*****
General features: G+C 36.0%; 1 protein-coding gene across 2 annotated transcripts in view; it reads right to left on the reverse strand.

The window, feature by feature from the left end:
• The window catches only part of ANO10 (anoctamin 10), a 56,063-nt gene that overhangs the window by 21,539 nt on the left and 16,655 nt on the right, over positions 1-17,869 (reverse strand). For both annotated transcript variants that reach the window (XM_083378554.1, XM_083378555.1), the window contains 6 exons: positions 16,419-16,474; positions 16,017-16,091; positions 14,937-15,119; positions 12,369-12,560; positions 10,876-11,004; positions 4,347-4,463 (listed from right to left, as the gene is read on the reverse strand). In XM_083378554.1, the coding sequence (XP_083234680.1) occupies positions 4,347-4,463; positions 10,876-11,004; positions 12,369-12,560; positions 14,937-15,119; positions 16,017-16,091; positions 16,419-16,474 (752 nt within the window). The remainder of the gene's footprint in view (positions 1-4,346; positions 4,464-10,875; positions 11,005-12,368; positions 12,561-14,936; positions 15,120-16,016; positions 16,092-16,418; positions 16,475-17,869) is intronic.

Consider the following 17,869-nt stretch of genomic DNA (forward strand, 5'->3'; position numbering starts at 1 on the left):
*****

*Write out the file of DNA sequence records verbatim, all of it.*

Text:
General features: G+C 36.0%; 1 protein-coding gene across 2 annotated transcripts in view; it reads right to left on the reverse strand.

The window, feature by feature from the left end:
• The window catches only part of ANO10 (anoctamin 10), a 56,063-nt gene that overhangs the window by 21,539 nt on the left and 16,655 nt on the right, over positions 1-17,869 (reverse strand). For both annotated transcript variants that reach the window (XM_083378554.1, XM_083378555.1), the window contains 6 exons: positions 16,419-16,474; positions 16,017-16,091; positions 14,937-15,119; positions 12,369-12,560; positions 10,876-11,004; positions 4,347-4,463 (listed from right to left, as the gene is read on the reverse strand). In XM_083378554.1, the coding sequence (XP_083234680.1) occupies positions 4,347-4,463; positions 10,876-11,004; positions 12,369-12,560; positions 14,937-15,119; positions 16,017-16,091; positions 16,419-16,474 (752 nt within the window). The remainder of the gene's footprint in view (positions 1-4,346; positions 4,464-10,875; positions 11,005-12,368; positions 12,561-14,936; positions 15,120-16,016; positions 16,092-16,418; positions 16,475-17,869) is intronic.

Consider the following 17,869-nt stretch of genomic DNA (forward strand, 5'->3'; position numbering starts at 1 on the left):